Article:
A proposal to add high-occupancy toll (H.O.T.) lanes to the San Diego (405) Freeway in Orange County took a step forward this week when the board of the Orange County Transportation Authority approved further environmental and engineering study of the project.
A report presented to the board found that the idea is financially viable and would help pay for the cost of the freeway expansion, which could cost as much as $2.2 billion. The board on Monday decided to explore the option more fully.
The proposal to add one general-purpose lane and one H.O.T. lane in each direction on the 405 between the 73 and the 605 freeways is one of several options being explored. There is already one high-occupancy vehicle lane in each direction that would be converted into a H.O.T. lane, so it would create a total of two express H.O.T. lanes in each direction.
H.O.T. lanes are like traditional HOV lanes but are also open to those willing to pay a toll.
Second District Supervisor John Moorlach, an OCTA board member, encouraged the board to move ahead with plans to add two lanes and abandon less ambitious alternatives under consideration, such as adding only one lane in each direction.
“Why don’t we just focus on (this) and start expediting this project?” Moorlach said. “Why (mess) with one lane? … Why not get moving instead of studying this thing to death?”
Other board members were more skeptical and said that all the proposals should be studied further.
Adding two express lanes in each direction would significantly ease rush-hour traffic on the 405 and allow H.O.T.-lane traffic to move at 65 mph, the report found.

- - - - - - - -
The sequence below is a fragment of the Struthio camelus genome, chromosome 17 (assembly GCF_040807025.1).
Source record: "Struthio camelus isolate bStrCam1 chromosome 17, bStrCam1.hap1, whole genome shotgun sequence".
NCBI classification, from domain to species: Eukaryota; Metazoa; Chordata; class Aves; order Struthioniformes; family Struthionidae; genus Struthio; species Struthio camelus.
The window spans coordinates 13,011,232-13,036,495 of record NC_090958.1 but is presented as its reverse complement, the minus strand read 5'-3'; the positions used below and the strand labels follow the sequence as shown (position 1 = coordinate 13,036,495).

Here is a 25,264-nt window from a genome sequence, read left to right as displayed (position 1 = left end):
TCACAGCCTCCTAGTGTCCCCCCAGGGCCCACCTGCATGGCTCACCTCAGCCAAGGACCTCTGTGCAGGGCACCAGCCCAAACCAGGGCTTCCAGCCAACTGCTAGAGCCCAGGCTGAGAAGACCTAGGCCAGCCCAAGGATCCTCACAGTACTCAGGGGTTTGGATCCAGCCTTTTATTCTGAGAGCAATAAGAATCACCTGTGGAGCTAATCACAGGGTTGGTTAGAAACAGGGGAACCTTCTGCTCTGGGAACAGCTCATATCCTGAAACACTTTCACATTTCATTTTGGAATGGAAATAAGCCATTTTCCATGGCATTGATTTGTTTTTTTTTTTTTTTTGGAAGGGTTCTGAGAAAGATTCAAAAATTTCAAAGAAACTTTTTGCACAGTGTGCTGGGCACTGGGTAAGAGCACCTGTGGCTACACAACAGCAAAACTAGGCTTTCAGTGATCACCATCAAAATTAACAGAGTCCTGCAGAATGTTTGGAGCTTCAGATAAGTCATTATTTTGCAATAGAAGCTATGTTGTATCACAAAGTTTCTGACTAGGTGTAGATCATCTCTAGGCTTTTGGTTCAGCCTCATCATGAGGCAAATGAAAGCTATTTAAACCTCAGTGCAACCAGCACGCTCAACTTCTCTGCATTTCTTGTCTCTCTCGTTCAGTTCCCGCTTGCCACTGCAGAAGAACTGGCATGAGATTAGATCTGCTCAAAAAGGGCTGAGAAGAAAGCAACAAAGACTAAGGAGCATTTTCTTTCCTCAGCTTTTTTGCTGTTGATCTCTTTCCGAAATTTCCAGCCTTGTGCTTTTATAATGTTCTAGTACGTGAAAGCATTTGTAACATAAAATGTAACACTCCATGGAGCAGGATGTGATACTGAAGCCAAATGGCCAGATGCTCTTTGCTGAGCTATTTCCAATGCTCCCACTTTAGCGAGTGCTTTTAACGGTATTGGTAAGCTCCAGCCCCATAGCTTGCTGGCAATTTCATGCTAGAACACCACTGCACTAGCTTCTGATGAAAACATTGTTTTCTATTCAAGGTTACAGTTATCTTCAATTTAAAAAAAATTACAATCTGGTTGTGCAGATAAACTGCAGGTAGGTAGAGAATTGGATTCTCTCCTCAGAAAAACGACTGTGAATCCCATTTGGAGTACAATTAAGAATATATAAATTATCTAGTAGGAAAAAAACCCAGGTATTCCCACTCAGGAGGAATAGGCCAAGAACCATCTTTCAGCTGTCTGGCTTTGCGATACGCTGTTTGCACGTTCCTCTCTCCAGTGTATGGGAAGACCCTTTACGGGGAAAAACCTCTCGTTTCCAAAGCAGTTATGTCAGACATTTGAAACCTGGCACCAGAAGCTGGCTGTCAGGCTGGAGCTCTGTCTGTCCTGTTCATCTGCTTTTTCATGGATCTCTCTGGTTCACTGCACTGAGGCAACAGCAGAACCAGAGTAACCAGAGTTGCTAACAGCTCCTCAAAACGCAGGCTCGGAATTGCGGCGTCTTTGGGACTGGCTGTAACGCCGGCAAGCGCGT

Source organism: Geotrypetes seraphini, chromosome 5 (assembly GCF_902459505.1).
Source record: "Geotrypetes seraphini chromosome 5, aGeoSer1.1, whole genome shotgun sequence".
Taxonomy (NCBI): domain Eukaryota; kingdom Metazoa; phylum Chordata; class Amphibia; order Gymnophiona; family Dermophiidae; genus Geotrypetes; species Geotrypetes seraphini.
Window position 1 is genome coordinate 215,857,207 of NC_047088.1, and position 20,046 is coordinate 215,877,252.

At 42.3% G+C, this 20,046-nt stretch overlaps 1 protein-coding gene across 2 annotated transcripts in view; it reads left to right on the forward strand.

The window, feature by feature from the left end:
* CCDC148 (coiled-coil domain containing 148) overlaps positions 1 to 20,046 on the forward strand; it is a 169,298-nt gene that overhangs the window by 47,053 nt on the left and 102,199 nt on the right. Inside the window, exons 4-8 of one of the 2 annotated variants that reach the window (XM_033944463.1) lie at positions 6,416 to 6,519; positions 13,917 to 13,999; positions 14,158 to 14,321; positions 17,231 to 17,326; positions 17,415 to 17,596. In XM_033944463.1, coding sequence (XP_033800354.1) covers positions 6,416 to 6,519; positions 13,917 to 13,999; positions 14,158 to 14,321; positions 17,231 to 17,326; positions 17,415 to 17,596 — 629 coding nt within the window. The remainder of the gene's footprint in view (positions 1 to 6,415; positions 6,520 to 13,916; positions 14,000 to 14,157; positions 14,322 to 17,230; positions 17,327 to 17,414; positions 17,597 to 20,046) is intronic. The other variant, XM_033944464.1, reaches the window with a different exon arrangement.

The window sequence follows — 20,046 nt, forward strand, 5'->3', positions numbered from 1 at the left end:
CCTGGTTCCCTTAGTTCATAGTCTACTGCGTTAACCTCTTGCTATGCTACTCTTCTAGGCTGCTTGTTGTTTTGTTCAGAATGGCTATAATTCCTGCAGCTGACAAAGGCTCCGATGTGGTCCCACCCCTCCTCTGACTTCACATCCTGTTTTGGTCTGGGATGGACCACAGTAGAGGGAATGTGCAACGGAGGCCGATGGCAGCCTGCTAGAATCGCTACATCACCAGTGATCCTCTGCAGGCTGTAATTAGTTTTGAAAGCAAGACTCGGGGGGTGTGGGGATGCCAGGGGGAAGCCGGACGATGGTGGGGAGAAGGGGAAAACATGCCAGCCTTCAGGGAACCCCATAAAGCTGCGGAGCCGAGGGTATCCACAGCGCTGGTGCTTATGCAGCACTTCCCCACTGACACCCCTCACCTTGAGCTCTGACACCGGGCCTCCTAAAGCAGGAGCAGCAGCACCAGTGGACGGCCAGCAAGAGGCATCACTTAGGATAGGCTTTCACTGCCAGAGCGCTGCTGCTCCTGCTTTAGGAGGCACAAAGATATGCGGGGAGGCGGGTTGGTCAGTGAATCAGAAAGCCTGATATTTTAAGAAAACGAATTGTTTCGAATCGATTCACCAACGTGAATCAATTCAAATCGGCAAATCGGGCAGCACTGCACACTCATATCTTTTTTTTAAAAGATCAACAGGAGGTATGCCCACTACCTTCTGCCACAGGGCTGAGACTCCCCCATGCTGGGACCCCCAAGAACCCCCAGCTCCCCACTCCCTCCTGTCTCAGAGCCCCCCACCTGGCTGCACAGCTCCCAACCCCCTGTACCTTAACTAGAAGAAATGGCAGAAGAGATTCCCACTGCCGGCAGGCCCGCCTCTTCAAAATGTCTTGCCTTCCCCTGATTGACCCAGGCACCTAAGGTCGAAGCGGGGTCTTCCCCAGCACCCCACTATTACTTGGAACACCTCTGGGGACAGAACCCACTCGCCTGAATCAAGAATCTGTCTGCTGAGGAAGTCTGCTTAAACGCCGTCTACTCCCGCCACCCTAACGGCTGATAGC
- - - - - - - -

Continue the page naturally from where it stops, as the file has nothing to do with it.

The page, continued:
About $600 million in funding for the 405 expansion is available from Measure M2 – a half-cent county sales tax that pays for transportation improvements – but that is far less than is needed for even the most modest expansion currently being considered.
Tolls generated from the H.O.T. lanes would offset the difference and fully fund the project if the lanes were restricted to toll payers and vehicles with three or more passengers, according to the OCTA report.
The cheapest option being explored is to add one general-purpose lane in each direction, which would cost $1.7 billion but would generate no revenue. The most expensive is to add two express lanes in each direction and charge tolls, which would cost $2.2 billion but would generate $197 million annually – enough to support the full cost of the project.
The freeway expansion is tentatively slated to begin in 2016.